Fisheries Minister Jonathan Wilkinson. (The Canadian Press)

Canada banning oil, gas and mining from marine protected areas

The bans apply only to marine protected areas, which are specific areas within bodies of water

The oil and gas industry has worn out its welcome in Canadian marine conservation areas.

Fisheries Minister Jonathan Wilkinson today is announcing a total ban on oil and gas work, as well as mining, waste-dumping and bottom-trawling, in all of Canada’s marine protected areas.

Wilkinson is at an international nature summit in Montreal where Canada is pushing other countries to do more to protect the global environment.

The changes apply recommendations made last fall by a panel the government asked to provide advice on the best way to improve standards in marine protected areas. The ban on industrial activities brings Canada up to international standards recommended by the International Union for Conservation of Nature.

The bans apply only to marine protected areas, which are specific areas within bodies of water that are granted protected status by federal, provincial or territorial governments.

Until now, activities like oil and gas exploration and exploitation were only banned in these areas on a case-by-case basis.

Marine refuges, which are more numerous areas where governments impose fisheries closures often to protect just a single species, will still allow oil and gas operations. The ones that do will not be counted towards Canada’s commitment to protect 10 per cent of the country’s marine and coastal areas by 2020.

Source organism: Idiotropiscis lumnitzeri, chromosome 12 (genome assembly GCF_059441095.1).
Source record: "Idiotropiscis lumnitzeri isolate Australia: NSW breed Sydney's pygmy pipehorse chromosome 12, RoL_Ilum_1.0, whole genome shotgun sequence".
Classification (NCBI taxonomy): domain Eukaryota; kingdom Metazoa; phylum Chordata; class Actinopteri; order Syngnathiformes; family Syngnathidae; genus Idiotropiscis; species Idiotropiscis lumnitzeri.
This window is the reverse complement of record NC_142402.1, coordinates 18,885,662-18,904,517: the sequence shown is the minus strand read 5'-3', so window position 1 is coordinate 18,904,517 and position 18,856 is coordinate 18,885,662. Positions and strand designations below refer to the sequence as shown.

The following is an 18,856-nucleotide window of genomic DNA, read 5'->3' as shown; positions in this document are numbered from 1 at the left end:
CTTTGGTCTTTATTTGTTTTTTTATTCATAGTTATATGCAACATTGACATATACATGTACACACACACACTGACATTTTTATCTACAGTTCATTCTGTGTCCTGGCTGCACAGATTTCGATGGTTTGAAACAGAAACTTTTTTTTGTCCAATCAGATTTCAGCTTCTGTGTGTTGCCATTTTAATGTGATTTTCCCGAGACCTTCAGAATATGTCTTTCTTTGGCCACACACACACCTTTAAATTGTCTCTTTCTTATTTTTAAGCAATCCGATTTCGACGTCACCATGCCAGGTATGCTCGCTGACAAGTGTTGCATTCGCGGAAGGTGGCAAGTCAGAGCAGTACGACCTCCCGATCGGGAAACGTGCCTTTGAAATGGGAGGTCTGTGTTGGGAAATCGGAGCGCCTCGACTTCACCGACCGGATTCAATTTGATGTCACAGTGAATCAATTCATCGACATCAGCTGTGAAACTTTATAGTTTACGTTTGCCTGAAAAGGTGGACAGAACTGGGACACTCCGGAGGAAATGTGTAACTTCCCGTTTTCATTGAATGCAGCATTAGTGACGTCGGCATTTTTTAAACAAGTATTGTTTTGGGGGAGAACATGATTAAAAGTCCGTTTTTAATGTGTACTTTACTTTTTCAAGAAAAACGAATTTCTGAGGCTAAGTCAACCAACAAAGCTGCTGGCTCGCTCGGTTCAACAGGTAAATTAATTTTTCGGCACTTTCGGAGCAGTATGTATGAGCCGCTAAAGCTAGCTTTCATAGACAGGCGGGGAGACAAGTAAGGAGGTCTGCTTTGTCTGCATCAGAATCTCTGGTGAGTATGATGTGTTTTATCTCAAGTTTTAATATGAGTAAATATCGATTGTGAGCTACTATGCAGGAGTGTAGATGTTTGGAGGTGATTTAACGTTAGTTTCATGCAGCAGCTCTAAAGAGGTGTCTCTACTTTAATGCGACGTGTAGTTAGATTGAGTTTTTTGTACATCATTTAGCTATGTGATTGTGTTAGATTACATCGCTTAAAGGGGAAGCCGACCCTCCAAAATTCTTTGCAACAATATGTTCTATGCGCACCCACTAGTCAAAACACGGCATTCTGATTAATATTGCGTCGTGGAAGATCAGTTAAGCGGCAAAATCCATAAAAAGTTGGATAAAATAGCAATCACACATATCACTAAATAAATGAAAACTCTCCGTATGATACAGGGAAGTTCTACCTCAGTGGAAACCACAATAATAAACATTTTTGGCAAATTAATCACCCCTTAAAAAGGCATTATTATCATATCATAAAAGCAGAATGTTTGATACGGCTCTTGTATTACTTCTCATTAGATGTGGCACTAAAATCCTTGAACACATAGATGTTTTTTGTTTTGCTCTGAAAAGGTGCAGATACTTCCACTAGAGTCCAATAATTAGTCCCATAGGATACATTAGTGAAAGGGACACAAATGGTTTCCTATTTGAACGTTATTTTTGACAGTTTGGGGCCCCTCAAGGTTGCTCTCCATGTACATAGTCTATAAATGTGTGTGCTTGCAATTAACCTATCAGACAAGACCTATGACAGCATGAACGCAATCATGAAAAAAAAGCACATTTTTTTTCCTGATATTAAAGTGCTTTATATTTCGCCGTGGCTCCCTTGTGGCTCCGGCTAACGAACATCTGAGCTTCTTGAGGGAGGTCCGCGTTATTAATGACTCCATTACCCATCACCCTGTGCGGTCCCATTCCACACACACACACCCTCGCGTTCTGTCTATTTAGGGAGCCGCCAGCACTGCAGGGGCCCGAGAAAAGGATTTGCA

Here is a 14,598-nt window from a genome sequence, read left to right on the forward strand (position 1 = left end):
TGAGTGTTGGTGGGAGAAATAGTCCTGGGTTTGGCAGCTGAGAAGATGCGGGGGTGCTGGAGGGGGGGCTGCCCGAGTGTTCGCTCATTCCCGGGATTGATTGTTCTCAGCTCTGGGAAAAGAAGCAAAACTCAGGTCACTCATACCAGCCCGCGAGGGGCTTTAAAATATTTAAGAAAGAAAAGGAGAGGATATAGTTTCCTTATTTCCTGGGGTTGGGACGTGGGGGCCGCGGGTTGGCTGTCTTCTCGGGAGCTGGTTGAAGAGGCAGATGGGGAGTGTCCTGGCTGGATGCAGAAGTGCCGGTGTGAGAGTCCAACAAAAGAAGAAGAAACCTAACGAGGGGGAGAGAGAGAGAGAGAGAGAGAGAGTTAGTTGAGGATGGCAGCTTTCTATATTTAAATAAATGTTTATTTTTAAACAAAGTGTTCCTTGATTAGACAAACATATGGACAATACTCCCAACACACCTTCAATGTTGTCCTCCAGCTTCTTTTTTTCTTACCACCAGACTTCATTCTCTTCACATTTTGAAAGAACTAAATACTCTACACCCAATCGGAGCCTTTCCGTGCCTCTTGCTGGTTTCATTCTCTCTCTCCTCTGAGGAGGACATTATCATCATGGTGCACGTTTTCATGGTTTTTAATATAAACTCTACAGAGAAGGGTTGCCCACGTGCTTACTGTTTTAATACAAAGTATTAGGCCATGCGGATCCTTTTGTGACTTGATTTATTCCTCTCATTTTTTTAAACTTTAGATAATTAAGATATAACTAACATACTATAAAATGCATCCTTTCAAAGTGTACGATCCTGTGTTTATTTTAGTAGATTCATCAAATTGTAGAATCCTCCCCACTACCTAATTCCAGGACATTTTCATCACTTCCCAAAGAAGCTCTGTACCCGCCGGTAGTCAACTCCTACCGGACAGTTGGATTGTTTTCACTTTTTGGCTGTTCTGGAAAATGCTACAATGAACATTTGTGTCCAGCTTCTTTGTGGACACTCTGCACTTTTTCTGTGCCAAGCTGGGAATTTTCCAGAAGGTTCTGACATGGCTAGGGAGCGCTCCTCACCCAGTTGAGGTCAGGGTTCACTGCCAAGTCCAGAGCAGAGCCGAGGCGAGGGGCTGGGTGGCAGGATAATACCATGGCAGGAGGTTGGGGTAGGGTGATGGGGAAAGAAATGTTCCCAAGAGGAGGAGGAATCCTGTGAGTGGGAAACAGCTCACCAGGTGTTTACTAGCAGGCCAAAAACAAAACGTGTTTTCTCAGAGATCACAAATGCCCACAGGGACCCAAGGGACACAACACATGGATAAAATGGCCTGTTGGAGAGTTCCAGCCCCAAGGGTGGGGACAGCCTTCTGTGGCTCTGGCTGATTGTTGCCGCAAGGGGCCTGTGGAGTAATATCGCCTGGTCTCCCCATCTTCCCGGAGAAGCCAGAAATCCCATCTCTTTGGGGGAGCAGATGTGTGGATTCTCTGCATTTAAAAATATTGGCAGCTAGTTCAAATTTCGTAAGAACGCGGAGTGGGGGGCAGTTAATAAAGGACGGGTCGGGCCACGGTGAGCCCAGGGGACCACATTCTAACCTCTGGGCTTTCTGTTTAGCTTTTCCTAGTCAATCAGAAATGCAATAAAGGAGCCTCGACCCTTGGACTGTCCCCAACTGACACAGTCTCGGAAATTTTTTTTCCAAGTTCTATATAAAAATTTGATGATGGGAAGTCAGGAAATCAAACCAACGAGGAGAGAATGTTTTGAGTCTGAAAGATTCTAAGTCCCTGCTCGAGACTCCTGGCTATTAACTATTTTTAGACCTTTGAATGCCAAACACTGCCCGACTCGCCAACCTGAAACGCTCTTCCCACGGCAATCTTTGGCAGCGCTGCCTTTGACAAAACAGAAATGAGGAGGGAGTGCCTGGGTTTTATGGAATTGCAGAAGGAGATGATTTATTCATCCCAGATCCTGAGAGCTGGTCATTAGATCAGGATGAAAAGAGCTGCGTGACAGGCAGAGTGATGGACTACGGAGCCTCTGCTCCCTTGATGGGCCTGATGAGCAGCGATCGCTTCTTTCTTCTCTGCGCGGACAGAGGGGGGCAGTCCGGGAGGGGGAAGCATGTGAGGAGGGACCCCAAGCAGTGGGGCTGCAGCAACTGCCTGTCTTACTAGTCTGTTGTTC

Canada had hit nearly eight per cent by the end of 2018, but more than half of that amount is marine refuges. It’s not clear yet what effect discounting refuges that are still open to oil and gas work will have on the total.

The World Wildlife Federation of Canada said last fall it was concerned about the exemption for marine refuges.

Oceana Canada, a charity devoted to protecting ocean life, also raised concerns that four months after Canada named the Northeast Newfoundland Slope Conservation Area — a 47,000-square-kilometre section of the Atlantic Ocean — as a marine refuge in 2017, it agreed to allow oil and gas exploration in the same area. That decision also angered local fishers since the designation barred all fishing in the name of environmental protection.

READ MORE: B.C. businesses concerned over potential economic loss if whale habitat extended

READ MORE: Shell Canada gives up exploration rights to make way for protected area off Vancouver Island

The Canadian Press


Like us on Facebook and follow us on Twitter.

Just Posted

Back in Time

Historical Perspective

Clearwater Secondary School girl’s soccer team off to good start

CSS made second place in a tournament of 15 teams

Convicted animal abuser to return to B.C. court May 21

Catherine Jessica Adams is facing a breach of probation charge

Clearwater Fire Department to reach 50-year milestone

A look at the organization through the decades

Killer of Calgary mother, daughter gets no parole for 50 years

A jury found Edward Downey guilty last year in the deaths of Sara Baillie, 34, and five-year-old Taliyah Marsman

Raptors beat Bucks 120-102 to even series at 2-2

Lowry pours in 25 as Toronto moves within two games of NBA Finals

Body of missing snowmobiler recovered from Great Slave Lake

Police confirm the body is that of one of three missing snowmobilers

Toddler seriously injured after falling from Okanagan balcony

RCMP are investigating after a two-year-old boy fell from the balcony of an apartment in Kelowna

Cost jumps 35% for Trans-Canada Highway widening in B.C.

Revelstoke-area stretch first awarded under new union deal

Is vegan food a human right? Ontario firefighter battling B.C. blaze argues it is

Adam Knauff says he had to go hungry some days because there was no vegan food

Winds helping in battle against fire threatening northern Alberta town

Nearly 5,000 people have cleared out of High Level and nearby First Nation

B.C. sends 267 firefighters to help battle Alberta wildfires

Out of control fires have forced evacuations in the province

Most Read